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HIV and AIDS: Pathology review
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|Leukocyte count||13,100 /mm3|
|Alkaline phosphatase||207 U/L|
|Lactate dehydrogenase (LDH)||421 U/L|
|CD4+T cell||42 cell/microL|
|HIV viral RNA quant ||4851 copies/ml|
|Interferon gamma release assay (IGRA) ||undetectable|
Two people come to the infectious disease clinic. The first one’s David, a 42 year old man who has a fever, associated with a cough and difficulty breathing. David mentions that he’s HIV-positive, so you decide to run a blood test, which reveals an alarming T cell count of 180 cells / mm3. You immediately ask for a chest X-ray, which shows gray hazy-looking areas in both lungs. Next comes Charles, a 32 year old man. Charles was referred to the clinic by his dentist, who detected white plaques on both sides of his tongue. When you try to scrape the plaques with a tongue depressor, you realize that they can’t be removed. Upon further questioning, Charles tells you that lately he’s been losing a ton of weight, although he hasn’t been exercising or dieting at all. You decide to ask for an HIV-1/2 antigen/antibody immunoassay, which turns out positive. Okay, now both David and Charles have HIV, which stands for human immunodeficiency virus. HIV specifically targets the cells of our immune system, leading to progressive immunodeficiency, which is when the immune system begins to fail gradually. Ultimately, affected individuals can develop AIDS, or acquired immunodeficiency syndrome. What’s important to note is that AIDS puts at increased risk of certain opportunistic infections or tumors that a healthy immune system would usually be able to fend off.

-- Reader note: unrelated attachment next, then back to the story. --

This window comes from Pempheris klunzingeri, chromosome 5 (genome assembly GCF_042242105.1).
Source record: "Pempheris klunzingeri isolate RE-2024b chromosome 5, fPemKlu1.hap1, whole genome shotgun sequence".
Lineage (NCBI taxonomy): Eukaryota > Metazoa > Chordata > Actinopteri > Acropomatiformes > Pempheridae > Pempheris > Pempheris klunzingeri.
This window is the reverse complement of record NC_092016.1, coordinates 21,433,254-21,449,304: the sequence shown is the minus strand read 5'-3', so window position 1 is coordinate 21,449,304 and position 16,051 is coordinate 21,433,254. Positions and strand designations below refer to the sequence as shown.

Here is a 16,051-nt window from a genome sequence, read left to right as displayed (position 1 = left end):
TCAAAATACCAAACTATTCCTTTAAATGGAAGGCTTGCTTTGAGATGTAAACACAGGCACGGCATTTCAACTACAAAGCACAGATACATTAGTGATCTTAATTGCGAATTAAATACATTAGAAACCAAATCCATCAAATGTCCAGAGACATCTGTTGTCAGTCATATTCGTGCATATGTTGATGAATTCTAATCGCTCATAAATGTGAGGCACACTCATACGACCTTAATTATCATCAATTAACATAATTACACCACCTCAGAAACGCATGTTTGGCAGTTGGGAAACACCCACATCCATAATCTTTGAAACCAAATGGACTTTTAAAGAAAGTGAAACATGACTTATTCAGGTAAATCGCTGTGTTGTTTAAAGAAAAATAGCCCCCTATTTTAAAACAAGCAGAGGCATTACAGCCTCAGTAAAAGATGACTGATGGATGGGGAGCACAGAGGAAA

Now, HIV can be transmitted via certain bodily fluids from an infected person, including blood, genital fluids like semen or vaginal discharge, and breast milk. However, HIV is not present in saliva, sweat, urine, or feces. Now, to contract the infection, these bodily fluids need to come into direct contact with a healthy person's blood, broken skin, or mucosal surfaces.
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